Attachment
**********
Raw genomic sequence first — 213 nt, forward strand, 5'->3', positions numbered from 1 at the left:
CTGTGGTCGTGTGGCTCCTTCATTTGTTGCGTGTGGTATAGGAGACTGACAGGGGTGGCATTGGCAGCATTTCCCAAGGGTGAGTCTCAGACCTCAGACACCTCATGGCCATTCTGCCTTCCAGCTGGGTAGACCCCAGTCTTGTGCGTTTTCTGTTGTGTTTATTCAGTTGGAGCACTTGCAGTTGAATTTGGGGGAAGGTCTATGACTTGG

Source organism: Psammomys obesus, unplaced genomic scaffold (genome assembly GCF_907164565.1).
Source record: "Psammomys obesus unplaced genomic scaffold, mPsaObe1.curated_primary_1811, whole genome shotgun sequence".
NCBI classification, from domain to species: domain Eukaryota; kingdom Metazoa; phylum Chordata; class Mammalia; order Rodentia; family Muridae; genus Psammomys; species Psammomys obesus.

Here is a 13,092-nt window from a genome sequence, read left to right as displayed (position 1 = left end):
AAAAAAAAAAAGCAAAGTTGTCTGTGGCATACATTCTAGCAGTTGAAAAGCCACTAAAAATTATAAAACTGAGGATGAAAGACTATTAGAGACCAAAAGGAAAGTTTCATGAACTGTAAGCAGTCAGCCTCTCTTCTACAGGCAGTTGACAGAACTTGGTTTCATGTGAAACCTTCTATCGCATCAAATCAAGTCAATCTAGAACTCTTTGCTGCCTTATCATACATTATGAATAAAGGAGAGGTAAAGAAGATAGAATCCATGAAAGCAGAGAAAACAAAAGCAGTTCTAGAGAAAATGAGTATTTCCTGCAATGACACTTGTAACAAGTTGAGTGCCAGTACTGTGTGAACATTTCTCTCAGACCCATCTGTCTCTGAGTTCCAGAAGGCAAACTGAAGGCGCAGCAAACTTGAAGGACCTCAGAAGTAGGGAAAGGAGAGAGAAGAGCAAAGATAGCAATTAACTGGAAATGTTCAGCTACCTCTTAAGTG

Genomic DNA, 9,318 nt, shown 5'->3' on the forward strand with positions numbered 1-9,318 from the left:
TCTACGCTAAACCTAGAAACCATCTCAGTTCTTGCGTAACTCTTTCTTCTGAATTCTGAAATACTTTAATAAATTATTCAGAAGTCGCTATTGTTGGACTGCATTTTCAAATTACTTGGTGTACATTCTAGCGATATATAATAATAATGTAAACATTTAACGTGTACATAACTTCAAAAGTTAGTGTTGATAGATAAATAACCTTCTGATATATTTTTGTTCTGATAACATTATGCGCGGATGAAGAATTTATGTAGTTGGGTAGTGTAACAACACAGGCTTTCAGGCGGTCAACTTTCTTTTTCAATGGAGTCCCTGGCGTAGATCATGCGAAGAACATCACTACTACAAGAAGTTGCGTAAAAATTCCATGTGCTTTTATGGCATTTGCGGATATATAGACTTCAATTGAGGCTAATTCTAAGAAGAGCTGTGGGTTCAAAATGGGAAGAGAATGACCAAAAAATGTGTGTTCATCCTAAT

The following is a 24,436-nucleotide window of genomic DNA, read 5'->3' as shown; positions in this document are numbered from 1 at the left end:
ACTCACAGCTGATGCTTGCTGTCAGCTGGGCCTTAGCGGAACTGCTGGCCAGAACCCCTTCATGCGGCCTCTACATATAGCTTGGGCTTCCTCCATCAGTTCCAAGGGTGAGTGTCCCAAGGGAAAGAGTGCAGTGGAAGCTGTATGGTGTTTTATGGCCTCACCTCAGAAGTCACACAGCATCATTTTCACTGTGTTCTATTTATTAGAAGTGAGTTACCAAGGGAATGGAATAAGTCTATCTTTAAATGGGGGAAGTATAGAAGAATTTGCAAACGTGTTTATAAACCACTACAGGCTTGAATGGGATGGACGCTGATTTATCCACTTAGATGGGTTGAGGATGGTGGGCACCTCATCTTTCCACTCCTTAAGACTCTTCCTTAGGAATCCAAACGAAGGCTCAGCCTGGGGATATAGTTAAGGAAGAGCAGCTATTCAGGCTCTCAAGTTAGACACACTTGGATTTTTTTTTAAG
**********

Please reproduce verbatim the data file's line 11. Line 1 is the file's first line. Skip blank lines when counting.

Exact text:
ACTCACAGCTGATGCTTGCTGTCAGCTGGGCCTTAGCGGAACTGCTGGCCAGAACCCCTTCATGCGGCCTCTACATATAGCTTGGGCTTCCTCCATCAGTTCCAAGGGTGAGTGTCCCAAGGGAAAGAGTGCAGTGGAAGCTGTATGGTGTTTTATGGCCTCACCTCAGAAGTCACACAGCATCATTTTCACTGTGTTCTATTTATTAGAAGTGAGTTACCAAGGGAATGGAATAAGTCTATCTTTAAATGGGGGAAGTATAGAAGAATTTGCAAACGTGTTTATAAACCACTACAGGCTTGAATGGGATGGACGCTGATTTATCCACTTAGATGGGTTGAGGATGGTGGGCACCTCATCTTTCCACTCCTTAAGACTCTTCCTTAGGAATCCAAACGAAGGCTCAGCCTGGGGATATAGTTAAGGAAGAGCAGCTATTCAGGCTCTCAAGTTAGACACACTTGGATTTTTTTTTAAG